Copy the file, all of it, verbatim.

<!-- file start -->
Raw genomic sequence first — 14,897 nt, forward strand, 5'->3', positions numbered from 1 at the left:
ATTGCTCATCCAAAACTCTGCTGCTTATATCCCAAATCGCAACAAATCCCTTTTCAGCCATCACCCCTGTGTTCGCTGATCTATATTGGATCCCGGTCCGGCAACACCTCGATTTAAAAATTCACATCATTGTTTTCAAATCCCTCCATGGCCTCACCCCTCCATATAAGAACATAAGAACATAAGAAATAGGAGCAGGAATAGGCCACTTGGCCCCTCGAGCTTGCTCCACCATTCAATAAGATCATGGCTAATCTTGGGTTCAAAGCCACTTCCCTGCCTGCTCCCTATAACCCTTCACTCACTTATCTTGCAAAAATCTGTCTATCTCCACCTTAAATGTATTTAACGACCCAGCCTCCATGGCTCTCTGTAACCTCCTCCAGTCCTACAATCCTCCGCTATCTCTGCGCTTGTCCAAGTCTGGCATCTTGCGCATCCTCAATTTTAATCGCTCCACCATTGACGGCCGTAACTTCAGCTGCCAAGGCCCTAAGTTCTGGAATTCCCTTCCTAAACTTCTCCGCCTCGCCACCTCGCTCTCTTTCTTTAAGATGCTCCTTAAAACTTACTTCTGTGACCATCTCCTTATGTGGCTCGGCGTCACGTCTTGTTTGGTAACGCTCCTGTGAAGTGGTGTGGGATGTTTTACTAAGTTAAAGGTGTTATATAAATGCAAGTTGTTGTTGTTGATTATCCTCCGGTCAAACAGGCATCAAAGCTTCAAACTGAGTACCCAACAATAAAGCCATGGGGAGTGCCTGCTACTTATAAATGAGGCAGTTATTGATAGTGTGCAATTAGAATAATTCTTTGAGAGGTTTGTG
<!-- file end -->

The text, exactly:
Raw genomic sequence first — 14,897 nt, forward strand, 5'->3', positions numbered from 1 at the left:
ATTGCTCATCCAAAACTCTGCTGCTTATATCCCAAATCGCAACAAATCCCTTTTCAGCCATCACCCCTGTGTTCGCTGATCTATATTGGATCCCGGTCCGGCAACACCTCGATTTAAAAATTCACATCATTGTTTTCAAATCCCTCCATGGCCTCACCCCTCCATATAAGAACATAAGAACATAAGAAATAGGAGCAGGAATAGGCCACTTGGCCCCTCGAGCTTGCTCCACCATTCAATAAGATCATGGCTAATCTTGGGTTCAAAGCCACTTCCCTGCCTGCTCCCTATAACCCTTCACTCACTTATCTTGCAAAAATCTGTCTATCTCCACCTTAAATGTATTTAACGACCCAGCCTCCATGGCTCTCTGTAACCTCCTCCAGTCCTACAATCCTCCGCTATCTCTGCGCTTGTCCAAGTCTGGCATCTTGCGCATCCTCAATTTTAATCGCTCCACCATTGACGGCCGTAACTTCAGCTGCCAAGGCCCTAAGTTCTGGAATTCCCTTCCTAAACTTCTCCGCCTCGCCACCTCGCTCTCTTTCTTTAAGATGCTCCTTAAAACTTACTTCTGTGACCATCTCCTTATGTGGCTCGGCGTCACGTCTTGTTTGGTAACGCTCCTGTGAAGTGGTGTGGGATGTTTTACTAAGTTAAAGGTGTTATATAAATGCAAGTTGTTGTTGTTGATTATCCTCCGGTCAAACAGGCATCAAAGCTTCAAACTGAGTACCCAACAATAAAGCCATGGGGAGTGCCTGCTACTTATAAATGAGGCAGTTATTGATAGTGTGCAATTAGAATAATTCTTTGAGAGGTTTGTG